BID works toward downtown strategy
Group looking at larger projects

By ALEX ZANK - Daily News

May 15, 2015

WEST BEND - The Business Improvement District has accomplished some of what City Administrator T.J. Justice called “low-hanging fruit” to improve downtown West Bend — or the things that do not require significant funding and can be done quickly.

The BID Strategic Planning committee met for the first time Thursday morning in an effort to map out the larger, long-term projects which require significantly greater investments of time and money.

Economic Development Specialist Amanda Knack, in an interview before the meeting, said these larger projects may include things like road or sidewalk improvements.

She said the city would take the lead with any street projects, but the BID could encourage the city to do them.

Justice said several reports were made over the past 15 years focusing on downtown West Bend. These reports all had ideas for improvements.

“The sad part of all these studies is that … nothing has been done with them,” said Mike Husar, BID president and owner of Husar’s House of Fine Diamonds.

Husar said there was some effort between 1982 and 1984 in making some improvements to the downtown area. Other than that, not much has been done.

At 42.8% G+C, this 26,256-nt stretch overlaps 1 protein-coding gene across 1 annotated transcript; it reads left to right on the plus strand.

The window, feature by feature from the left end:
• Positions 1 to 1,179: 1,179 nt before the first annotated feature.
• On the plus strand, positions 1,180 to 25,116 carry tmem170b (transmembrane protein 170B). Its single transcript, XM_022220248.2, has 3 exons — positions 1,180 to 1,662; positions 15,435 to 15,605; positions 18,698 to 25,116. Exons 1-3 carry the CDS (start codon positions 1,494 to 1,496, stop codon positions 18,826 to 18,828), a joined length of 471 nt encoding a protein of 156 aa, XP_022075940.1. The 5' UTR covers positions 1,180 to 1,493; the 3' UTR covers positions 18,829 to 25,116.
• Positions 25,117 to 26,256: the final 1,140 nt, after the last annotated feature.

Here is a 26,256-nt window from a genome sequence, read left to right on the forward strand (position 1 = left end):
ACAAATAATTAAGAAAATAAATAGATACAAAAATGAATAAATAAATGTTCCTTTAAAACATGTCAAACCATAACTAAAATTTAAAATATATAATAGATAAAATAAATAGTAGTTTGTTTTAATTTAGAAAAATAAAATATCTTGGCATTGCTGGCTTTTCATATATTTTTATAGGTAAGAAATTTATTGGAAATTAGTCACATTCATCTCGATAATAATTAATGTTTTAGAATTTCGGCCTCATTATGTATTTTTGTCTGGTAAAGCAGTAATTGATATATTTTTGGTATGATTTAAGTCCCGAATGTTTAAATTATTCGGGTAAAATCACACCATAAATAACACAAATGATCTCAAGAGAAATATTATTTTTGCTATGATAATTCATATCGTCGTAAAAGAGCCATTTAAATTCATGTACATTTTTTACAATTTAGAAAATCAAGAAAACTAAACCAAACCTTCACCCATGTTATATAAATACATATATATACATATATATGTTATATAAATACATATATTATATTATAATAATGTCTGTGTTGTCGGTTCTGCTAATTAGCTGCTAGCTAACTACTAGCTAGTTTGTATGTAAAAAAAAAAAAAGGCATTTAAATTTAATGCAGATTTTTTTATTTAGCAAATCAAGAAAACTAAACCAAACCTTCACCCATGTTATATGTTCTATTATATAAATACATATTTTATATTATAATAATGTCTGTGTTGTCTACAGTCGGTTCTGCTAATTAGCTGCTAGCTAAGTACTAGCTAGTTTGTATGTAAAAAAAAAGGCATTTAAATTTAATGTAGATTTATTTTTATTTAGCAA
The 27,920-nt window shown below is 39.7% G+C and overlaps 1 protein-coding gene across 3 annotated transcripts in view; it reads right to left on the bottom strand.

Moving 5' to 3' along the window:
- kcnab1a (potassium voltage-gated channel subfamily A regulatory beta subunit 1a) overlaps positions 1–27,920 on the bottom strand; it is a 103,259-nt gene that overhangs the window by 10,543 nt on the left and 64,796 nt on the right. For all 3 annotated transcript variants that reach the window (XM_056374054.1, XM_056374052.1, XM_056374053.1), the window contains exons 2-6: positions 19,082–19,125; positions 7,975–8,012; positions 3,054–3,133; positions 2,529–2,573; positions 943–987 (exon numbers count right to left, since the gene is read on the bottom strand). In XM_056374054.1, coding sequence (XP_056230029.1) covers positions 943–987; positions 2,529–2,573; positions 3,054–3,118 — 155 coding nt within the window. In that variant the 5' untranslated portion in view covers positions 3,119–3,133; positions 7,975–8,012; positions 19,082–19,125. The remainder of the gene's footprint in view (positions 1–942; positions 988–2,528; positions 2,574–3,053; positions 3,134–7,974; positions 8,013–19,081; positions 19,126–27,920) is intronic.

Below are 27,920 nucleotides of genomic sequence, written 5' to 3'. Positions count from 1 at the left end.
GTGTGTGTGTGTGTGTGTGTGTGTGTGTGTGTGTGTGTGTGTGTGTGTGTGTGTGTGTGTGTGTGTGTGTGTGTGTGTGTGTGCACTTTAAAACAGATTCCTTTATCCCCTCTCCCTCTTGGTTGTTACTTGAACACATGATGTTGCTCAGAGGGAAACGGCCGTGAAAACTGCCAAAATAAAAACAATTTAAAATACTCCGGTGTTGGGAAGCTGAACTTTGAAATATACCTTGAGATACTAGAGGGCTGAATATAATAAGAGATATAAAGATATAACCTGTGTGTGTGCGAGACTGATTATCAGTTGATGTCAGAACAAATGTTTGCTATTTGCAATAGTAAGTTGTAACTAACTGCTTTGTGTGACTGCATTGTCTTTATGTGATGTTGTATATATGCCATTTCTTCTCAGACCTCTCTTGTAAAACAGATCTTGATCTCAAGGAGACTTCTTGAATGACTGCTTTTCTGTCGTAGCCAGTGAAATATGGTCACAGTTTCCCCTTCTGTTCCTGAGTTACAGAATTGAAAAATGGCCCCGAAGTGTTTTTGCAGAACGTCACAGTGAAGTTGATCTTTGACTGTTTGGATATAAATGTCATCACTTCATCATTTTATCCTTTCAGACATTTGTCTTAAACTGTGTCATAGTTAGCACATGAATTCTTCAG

Since it was the strategic planning committee’s first meeting, the members worked on gathering ideas of what should be done in the downtown area.

During a brainstorming session, their list of ideas included: reconstructing Main Street, opening the north end, opening the riverfront, area parking, installing bike racks and information kiosks, holiday decorations and attractions and revitalizing Old Settlers Park.

There was also an umbrella category labeled economic items, which includes marketing the area and creating incentives for more business to locate themselves downtown.


This is a preliminary list, so it may change based on what the committee prioritizes at later sessions.

One item committee members did go into detail with is parking.

Brian Culligan, committee member and owner of West Bend Tap & Tavern, said the issue of parking and the possibility of creating a parking structure has been thrown around before.

Justice said a parking structure likely does not make sense for a city West Bend’s size, as it would be hard to generate enough revenue to cover expenses and maintenance.

Some members also wondered if a lack of available parking may be more of a perception issue.

The committee is seeking public input on what other businesses they would like to see downtown.

Husar said a previous study suggested more restaurants were needed downtown. “We now have them, so we need to figure out what other shops we need,” he said.

Justice said after the committee has whittled down the list, he thinks there should be a public hearing to gather more feedback.